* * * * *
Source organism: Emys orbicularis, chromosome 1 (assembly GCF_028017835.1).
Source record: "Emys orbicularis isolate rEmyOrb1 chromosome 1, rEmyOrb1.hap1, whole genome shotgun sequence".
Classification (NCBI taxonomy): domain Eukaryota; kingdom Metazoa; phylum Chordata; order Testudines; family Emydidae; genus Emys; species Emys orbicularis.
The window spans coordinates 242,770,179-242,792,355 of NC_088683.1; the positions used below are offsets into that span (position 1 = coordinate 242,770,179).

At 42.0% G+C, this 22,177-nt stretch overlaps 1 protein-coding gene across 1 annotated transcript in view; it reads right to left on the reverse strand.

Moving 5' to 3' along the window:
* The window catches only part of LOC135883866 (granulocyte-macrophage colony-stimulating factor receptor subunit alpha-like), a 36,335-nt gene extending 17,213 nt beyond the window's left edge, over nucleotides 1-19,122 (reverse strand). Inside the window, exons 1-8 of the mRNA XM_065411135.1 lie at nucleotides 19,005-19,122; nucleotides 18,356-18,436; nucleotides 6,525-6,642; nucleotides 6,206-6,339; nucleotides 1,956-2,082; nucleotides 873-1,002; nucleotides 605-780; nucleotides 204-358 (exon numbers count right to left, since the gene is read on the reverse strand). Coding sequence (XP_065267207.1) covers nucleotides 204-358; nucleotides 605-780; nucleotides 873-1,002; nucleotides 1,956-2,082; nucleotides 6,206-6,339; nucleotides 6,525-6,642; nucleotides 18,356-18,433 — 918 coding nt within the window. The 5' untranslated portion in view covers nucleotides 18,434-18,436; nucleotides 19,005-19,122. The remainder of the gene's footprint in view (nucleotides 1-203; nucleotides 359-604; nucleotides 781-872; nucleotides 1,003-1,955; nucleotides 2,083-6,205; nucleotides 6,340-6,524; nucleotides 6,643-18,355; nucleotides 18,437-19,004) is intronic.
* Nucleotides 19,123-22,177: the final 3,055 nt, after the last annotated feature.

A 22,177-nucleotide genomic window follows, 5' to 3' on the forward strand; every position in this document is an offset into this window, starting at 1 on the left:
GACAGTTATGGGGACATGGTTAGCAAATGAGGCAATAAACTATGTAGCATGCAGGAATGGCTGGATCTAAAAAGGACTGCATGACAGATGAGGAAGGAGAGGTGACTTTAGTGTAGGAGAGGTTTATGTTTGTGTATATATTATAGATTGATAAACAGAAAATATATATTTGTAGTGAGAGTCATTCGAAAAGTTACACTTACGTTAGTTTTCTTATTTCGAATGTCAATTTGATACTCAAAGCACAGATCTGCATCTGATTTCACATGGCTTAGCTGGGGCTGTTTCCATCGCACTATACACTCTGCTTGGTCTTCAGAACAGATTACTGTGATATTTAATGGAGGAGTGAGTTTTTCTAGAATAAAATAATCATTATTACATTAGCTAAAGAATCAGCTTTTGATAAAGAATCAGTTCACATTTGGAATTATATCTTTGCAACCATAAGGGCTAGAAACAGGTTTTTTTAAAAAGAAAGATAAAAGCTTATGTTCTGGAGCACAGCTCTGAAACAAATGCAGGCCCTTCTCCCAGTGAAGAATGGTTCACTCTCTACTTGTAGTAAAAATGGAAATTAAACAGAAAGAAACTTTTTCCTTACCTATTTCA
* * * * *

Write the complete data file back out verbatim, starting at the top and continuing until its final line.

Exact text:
Source organism: Emys orbicularis, chromosome 1 (assembly GCF_028017835.1).
Source record: "Emys orbicularis isolate rEmyOrb1 chromosome 1, rEmyOrb1.hap1, whole genome shotgun sequence".
Classification (NCBI taxonomy): domain Eukaryota; kingdom Metazoa; phylum Chordata; order Testudines; family Emydidae; genus Emys; species Emys orbicularis.
The window spans coordinates 242,770,179-242,792,355 of NC_088683.1; the positions used below are offsets into that span (position 1 = coordinate 242,770,179).

At 42.0% G+C, this 22,177-nt stretch overlaps 1 protein-coding gene across 1 annotated transcript in view; it reads right to left on the reverse strand.

Moving 5' to 3' along the window:
* The window catches only part of LOC135883866 (granulocyte-macrophage colony-stimulating factor receptor subunit alpha-like), a 36,335-nt gene extending 17,213 nt beyond the window's left edge, over nucleotides 1-19,122 (reverse strand). Inside the window, exons 1-8 of the mRNA XM_065411135.1 lie at nucleotides 19,005-19,122; nucleotides 18,356-18,436; nucleotides 6,525-6,642; nucleotides 6,206-6,339; nucleotides 1,956-2,082; nucleotides 873-1,002; nucleotides 605-780; nucleotides 204-358 (exon numbers count right to left, since the gene is read on the reverse strand). Coding sequence (XP_065267207.1) covers nucleotides 204-358; nucleotides 605-780; nucleotides 873-1,002; nucleotides 1,956-2,082; nucleotides 6,206-6,339; nucleotides 6,525-6,642; nucleotides 18,356-18,433 — 918 coding nt within the window. The 5' untranslated portion in view covers nucleotides 18,434-18,436; nucleotides 19,005-19,122. The remainder of the gene's footprint in view (nucleotides 1-203; nucleotides 359-604; nucleotides 781-872; nucleotides 1,003-1,955; nucleotides 2,083-6,205; nucleotides 6,340-6,524; nucleotides 6,643-18,355; nucleotides 18,437-19,004) is intronic.
* Nucleotides 19,123-22,177: the final 3,055 nt, after the last annotated feature.

A 22,177-nucleotide genomic window follows, 5' to 3' on the forward strand; every position in this document is an offset into this window, starting at 1 on the left:
GACAGTTATGGGGACATGGTTAGCAAATGAGGCAATAAACTATGTAGCATGCAGGAATGGCTGGATCTAAAAAGGACTGCATGACAGATGAGGAAGGAGAGGTGACTTTAGTGTAGGAGAGGTTTATGTTTGTGTATATATTATAGATTGATAAACAGAAAATATATATTTGTAGTGAGAGTCATTCGAAAAGTTACACTTACGTTAGTTTTCTTATTTCGAATGTCAATTTGATACTCAAAGCACAGATCTGCATCTGATTTCACATGGCTTAGCTGGGGCTGTTTCCATCGCACTATACACTCTGCTTGGTCTTCAGAACAGATTACTGTGATATTTAATGGAGGAGTGAGTTTTTCTAGAATAAAATAATCATTATTACATTAGCTAAAGAATCAGCTTTTGATAAAGAATCAGTTCACATTTGGAATTATATCTTTGCAACCATAAGGGCTAGAAACAGGTTTTTTTAAAAAGAAAGATAAAAGCTTATGTTCTGGAGCACAGCTCTGAAACAAATGCAGGCCCTTCTCCCAGTGAAGAATGGTTCACTCTCTACTTGTAGTAAAAATGGAAATTAAACAGAAAGAAACTTTTTCCTTACCTATTTCA